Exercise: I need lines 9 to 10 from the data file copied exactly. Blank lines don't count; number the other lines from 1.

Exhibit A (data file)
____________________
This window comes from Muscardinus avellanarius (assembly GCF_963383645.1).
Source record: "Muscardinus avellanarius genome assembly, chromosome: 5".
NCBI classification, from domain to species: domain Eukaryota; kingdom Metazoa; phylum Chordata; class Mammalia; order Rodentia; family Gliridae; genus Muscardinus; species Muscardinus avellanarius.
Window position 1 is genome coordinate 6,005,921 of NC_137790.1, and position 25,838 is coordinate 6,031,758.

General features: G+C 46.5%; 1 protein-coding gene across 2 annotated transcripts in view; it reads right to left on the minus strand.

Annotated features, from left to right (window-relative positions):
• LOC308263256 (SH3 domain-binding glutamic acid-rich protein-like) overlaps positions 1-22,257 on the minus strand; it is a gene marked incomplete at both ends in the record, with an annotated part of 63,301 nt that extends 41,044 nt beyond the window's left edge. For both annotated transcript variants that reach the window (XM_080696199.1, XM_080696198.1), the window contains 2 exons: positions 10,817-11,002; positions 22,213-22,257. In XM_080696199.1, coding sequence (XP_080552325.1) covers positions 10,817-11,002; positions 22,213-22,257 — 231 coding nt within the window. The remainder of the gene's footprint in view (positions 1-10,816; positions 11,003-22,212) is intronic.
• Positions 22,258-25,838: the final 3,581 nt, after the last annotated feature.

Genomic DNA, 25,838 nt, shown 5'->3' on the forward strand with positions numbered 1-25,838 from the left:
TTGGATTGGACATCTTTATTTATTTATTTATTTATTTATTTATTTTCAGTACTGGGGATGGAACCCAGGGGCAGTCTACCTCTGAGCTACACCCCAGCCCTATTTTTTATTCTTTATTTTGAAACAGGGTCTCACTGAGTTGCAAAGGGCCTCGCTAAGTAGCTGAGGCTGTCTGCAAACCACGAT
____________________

Genomic DNA, 25,838 nt, shown 5'->3' on the forward strand with positions numbered 1-25,838 from the left:
TTGGATTGGACATCTTTATTTATTTATTTATTTATTTATTTATTTTCAGTACTGGGGATGGAACCCAGGGGCAGTCTACCTCTGAGCTACACCCCAGCCCTATTTTTTATTCTTTATTTTGAAACAGGGTCTCACTGAGTTGCAAAGGGCCTCGCTAAGTAGCTGAGGCTGTCTGCAAACCACGAT